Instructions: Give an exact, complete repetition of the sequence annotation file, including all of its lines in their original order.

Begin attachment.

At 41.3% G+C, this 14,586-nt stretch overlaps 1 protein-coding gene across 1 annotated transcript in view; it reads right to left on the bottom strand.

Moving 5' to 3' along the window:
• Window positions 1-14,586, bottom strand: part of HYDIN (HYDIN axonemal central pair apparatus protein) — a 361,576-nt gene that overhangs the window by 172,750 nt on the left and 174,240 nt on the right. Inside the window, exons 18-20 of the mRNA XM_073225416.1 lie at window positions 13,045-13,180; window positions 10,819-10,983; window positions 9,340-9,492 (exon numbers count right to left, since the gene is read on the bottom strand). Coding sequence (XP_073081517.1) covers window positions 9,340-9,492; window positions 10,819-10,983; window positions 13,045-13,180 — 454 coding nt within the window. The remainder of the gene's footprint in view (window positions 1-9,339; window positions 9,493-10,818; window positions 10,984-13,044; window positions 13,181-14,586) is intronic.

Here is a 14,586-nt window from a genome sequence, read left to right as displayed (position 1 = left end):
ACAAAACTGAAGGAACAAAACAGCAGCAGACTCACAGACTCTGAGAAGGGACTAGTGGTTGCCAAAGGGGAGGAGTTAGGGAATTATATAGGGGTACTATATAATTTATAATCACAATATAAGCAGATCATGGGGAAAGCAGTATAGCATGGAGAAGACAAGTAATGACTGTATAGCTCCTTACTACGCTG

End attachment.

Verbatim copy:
At 41.3% G+C, this 14,586-nt stretch overlaps 1 protein-coding gene across 1 annotated transcript in view; it reads right to left on the bottom strand.

Moving 5' to 3' along the window:
• Window positions 1-14,586, bottom strand: part of HYDIN (HYDIN axonemal central pair apparatus protein) — a 361,576-nt gene that overhangs the window by 172,750 nt on the left and 174,240 nt on the right. Inside the window, exons 18-20 of the mRNA XM_073225416.1 lie at window positions 13,045-13,180; window positions 10,819-10,983; window positions 9,340-9,492 (exon numbers count right to left, since the gene is read on the bottom strand). Coding sequence (XP_073081517.1) covers window positions 9,340-9,492; window positions 10,819-10,983; window positions 13,045-13,180 — 454 coding nt within the window. The remainder of the gene's footprint in view (window positions 1-9,339; window positions 9,493-10,818; window positions 10,984-13,044; window positions 13,181-14,586) is intronic.

Here is a 14,586-nt window from a genome sequence, read left to right as displayed (position 1 = left end):
ACAAAACTGAAGGAACAAAACAGCAGCAGACTCACAGACTCTGAGAAGGGACTAGTGGTTGCCAAAGGGGAGGAGTTAGGGAATTATATAGGGGTACTATATAATTTATAATCACAATATAAGCAGATCATGGGGAAAGCAGTATAGCATGGAGAAGACAAGTAATGACTGTATAGCTCCTTACTACGCTG